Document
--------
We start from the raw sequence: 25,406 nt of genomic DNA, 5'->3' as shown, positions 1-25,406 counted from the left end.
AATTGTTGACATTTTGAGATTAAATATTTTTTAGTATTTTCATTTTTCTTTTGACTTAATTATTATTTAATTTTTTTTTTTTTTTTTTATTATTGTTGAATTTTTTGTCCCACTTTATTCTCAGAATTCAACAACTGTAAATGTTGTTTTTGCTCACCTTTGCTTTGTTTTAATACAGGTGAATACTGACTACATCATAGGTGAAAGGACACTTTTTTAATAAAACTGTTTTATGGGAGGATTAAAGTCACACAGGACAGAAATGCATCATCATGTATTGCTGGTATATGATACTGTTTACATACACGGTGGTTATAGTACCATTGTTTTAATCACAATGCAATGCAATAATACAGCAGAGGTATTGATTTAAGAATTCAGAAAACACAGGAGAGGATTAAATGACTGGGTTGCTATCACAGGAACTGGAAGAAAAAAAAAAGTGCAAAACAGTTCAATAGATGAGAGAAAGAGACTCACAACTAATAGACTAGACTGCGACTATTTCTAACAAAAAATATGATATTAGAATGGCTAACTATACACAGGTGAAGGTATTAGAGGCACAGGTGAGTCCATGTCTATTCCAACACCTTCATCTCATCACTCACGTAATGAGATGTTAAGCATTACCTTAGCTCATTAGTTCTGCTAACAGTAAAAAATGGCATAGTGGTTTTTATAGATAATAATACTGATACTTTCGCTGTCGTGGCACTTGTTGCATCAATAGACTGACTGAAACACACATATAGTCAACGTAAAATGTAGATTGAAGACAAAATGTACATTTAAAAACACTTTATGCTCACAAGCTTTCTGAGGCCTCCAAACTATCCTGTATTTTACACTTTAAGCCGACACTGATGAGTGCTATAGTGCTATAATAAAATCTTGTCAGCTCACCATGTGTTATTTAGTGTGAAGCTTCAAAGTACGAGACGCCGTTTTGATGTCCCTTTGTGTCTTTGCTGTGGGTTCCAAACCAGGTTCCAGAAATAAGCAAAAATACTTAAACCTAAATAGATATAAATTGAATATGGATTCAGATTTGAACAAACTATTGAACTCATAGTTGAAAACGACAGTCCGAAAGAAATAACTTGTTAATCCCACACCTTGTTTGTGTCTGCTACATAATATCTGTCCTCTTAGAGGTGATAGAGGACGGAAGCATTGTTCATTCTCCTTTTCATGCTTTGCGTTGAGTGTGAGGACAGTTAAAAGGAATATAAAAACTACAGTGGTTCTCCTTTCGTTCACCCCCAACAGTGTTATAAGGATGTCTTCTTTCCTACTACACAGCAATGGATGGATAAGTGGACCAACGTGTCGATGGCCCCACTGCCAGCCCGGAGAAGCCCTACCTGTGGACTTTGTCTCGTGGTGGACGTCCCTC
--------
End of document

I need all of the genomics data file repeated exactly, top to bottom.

We start from the raw sequence: 25,406 nt of genomic DNA, 5'->3' as shown, positions 1-25,406 counted from the left end.
AATTGTTGACATTTTGAGATTAAATATTTTTTAGTATTTTCATTTTTCTTTTGACTTAATTATTATTTAATTTTTTTTTTTTTTTTTTATTATTGTTGAATTTTTTGTCCCACTTTATTCTCAGAATTCAACAACTGTAAATGTTGTTTTTGCTCACCTTTGCTTTGTTTTAATACAGGTGAATACTGACTACATCATAGGTGAAAGGACACTTTTTTAATAAAACTGTTTTATGGGAGGATTAAAGTCACACAGGACAGAAATGCATCATCATGTATTGCTGGTATATGATACTGTTTACATACACGGTGGTTATAGTACCATTGTTTTAATCACAATGCAATGCAATAATACAGCAGAGGTATTGATTTAAGAATTCAGAAAACACAGGAGAGGATTAAATGACTGGGTTGCTATCACAGGAACTGGAAGAAAAAAAAAAGTGCAAAACAGTTCAATAGATGAGAGAAAGAGACTCACAACTAATAGACTAGACTGCGACTATTTCTAACAAAAAATATGATATTAGAATGGCTAACTATACACAGGTGAAGGTATTAGAGGCACAGGTGAGTCCATGTCTATTCCAACACCTTCATCTCATCACTCACGTAATGAGATGTTAAGCATTACCTTAGCTCATTAGTTCTGCTAACAGTAAAAAATGGCATAGTGGTTTTTATAGATAATAATACTGATACTTTCGCTGTCGTGGCACTTGTTGCATCAATAGACTGACTGAAACACACATATAGTCAACGTAAAATGTAGATTGAAGACAAAATGTACATTTAAAAACACTTTATGCTCACAAGCTTTCTGAGGCCTCCAAACTATCCTGTATTTTACACTTTAAGCCGACACTGATGAGTGCTATAGTGCTATAATAAAATCTTGTCAGCTCACCATGTGTTATTTAGTGTGAAGCTTCAAAGTACGAGACGCCGTTTTGATGTCCCTTTGTGTCTTTGCTGTGGGTTCCAAACCAGGTTCCAGAAATAAGCAAAAATACTTAAACCTAAATAGATATAAATTGAATATGGATTCAGATTTGAACAAACTATTGAACTCATAGTTGAAAACGACAGTCCGAAAGAAATAACTTGTTAATCCCACACCTTGTTTGTGTCTGCTACATAATATCTGTCCTCTTAGAGGTGATAGAGGACGGAAGCATTGTTCATTCTCCTTTTCATGCTTTGCGTTGAGTGTGAGGACAGTTAAAAGGAATATAAAAACTACAGTGGTTCTCCTTTCGTTCACCCCCAACAGTGTTATAAGGATGTCTTCTTTCCTACTACACAGCAATGGATGGATAAGTGGACCAACGTGTCGATGGCCCCACTGCCAGCCCGGAGAAGCCCTACCTGTGGACTTTGTCTCGTGGTGGACGTCCCTC